UK Housing and Immigration

Letter to the Daily Telegraph from Stephen Bush on 17th May 2023

Your correspondent Dominic Cottrill (May17th) castigates the Home Secretary, Suella Braverman, for obsessing about immigration. Thank heaven someone in the Conservative government does.

For planning purposes, local authorities reckon that on average, ten new dwellings provide a home for 24 people. So it takes 100,000 new dwellings to accommodate just under a quarter of a million additions to the population. The latest figures for net immigration due on 25th of this month are expected to show annual immigration running at around 700,000-800,000 per year, which translates to increased housing demand in one year of about 300,000. This is in a market already unable to meet demand from our own population, with new building at well under 200,000 houses. Immigration at present levels only makes the housing shortage much worse.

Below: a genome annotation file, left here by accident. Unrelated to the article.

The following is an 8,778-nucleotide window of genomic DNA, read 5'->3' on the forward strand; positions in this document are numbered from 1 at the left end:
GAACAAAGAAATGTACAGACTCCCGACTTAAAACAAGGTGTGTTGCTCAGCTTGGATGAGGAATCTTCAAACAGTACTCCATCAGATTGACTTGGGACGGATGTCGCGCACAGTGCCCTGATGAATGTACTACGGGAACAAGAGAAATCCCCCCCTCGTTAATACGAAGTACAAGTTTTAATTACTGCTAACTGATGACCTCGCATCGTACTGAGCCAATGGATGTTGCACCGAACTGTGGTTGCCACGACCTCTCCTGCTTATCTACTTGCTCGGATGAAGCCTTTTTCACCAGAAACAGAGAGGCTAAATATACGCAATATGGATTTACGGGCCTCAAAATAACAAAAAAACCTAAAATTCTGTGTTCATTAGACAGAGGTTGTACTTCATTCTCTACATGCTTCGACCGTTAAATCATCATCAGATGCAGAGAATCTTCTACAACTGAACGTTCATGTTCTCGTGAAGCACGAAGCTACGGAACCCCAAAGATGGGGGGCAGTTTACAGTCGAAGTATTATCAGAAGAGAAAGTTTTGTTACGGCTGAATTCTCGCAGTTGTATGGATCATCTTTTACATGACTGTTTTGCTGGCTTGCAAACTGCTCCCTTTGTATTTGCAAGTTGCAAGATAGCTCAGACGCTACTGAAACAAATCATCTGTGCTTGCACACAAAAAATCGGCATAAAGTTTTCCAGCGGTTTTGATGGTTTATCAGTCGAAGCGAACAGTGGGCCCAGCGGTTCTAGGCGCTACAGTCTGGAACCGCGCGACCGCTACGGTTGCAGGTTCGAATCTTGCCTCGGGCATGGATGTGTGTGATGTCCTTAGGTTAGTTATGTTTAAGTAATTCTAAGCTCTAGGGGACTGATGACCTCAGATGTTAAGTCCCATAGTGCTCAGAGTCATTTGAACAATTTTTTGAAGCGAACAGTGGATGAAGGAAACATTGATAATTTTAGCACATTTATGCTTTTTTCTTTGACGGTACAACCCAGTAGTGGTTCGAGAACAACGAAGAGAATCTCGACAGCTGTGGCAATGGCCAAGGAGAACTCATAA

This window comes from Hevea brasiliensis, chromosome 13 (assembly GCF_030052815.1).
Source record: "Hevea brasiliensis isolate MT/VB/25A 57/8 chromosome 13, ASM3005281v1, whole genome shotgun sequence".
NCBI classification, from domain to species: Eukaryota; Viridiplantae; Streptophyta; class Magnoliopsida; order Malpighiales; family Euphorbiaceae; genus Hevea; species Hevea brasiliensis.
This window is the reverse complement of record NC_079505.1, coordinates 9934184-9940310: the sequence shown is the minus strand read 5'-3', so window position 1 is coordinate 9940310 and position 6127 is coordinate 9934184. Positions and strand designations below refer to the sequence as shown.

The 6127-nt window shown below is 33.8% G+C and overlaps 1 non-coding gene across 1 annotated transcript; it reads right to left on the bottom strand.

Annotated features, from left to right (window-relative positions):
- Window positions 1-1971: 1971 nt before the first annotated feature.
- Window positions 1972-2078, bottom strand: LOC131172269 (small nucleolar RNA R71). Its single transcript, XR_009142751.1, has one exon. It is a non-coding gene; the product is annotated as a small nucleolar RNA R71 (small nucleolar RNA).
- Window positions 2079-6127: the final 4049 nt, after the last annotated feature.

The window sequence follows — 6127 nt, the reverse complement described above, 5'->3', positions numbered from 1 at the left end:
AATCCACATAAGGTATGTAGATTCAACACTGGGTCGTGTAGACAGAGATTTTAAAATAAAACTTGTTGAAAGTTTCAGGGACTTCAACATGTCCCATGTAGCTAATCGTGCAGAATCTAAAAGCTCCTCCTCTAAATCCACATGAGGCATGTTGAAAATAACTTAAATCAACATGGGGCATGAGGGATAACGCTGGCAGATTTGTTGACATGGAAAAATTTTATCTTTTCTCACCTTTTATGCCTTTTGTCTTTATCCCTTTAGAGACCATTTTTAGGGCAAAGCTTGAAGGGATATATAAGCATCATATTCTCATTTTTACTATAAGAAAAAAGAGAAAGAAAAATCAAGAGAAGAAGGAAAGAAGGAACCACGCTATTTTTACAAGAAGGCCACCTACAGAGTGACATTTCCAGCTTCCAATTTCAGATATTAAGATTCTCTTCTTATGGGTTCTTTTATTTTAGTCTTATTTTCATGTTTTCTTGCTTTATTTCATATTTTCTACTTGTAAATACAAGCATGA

Those in the Conservative government who believe that immigration at current levels will somehow boost the economy should notice that it is not GDP per se but GDP per head which reflects productivity and makes people better off. The current minimum wage for an immigrant work visa is set at around £26,000 while the median pay for an adult in our economy is around £33,000. An immigrant recruited below this figure will actually reduce productivity in the economy. Legal immigration and pressure on housing could be cut at a stroke by simply raising the minimum wage for an immigrant worker visa to the median in the existing workforce.

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One Response to “UK Housing and Immigration”

  1. Haley says:

    Thanks a lot for the detailed information

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